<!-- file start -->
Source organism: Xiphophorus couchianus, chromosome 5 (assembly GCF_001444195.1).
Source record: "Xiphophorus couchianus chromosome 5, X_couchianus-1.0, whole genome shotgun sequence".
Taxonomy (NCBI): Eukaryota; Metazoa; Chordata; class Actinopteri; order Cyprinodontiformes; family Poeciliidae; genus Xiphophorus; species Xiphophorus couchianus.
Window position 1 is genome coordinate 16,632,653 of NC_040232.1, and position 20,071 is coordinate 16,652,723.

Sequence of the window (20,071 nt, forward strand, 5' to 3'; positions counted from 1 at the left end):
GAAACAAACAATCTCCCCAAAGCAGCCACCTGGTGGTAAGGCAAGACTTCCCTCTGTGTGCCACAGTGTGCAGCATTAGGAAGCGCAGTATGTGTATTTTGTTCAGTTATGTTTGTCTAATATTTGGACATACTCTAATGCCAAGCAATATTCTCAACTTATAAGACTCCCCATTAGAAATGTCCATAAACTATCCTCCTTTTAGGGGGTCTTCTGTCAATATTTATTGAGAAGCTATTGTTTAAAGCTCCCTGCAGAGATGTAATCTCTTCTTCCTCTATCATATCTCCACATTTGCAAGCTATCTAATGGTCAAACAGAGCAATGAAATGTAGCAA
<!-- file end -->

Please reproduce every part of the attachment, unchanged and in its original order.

Source organism: Xiphophorus couchianus, chromosome 5 (assembly GCF_001444195.1).
Source record: "Xiphophorus couchianus chromosome 5, X_couchianus-1.0, whole genome shotgun sequence".
Taxonomy (NCBI): Eukaryota; Metazoa; Chordata; class Actinopteri; order Cyprinodontiformes; family Poeciliidae; genus Xiphophorus; species Xiphophorus couchianus.
Window position 1 is genome coordinate 16,632,653 of NC_040232.1, and position 20,071 is coordinate 16,652,723.

Sequence of the window (20,071 nt, forward strand, 5' to 3'; positions counted from 1 at the left end):
GAAACAAACAATCTCCCCAAAGCAGCCACCTGGTGGTAAGGCAAGACTTCCCTCTGTGTGCCACAGTGTGCAGCATTAGGAAGCGCAGTATGTGTATTTTGTTCAGTTATGTTTGTCTAATATTTGGACATACTCTAATGCCAAGCAATATTCTCAACTTATAAGACTCCCCATTAGAAATGTCCATAAACTATCCTCCTTTTAGGGGGTCTTCTGTCAATATTTATTGAGAAGCTATTGTTTAAAGCTCCCTGCAGAGATGTAATCTCTTCTTCCTCTATCATATCTCCACATTTGCAAGCTATCTAATGGTCAAACAGAGCAATGAAATGTAGCAA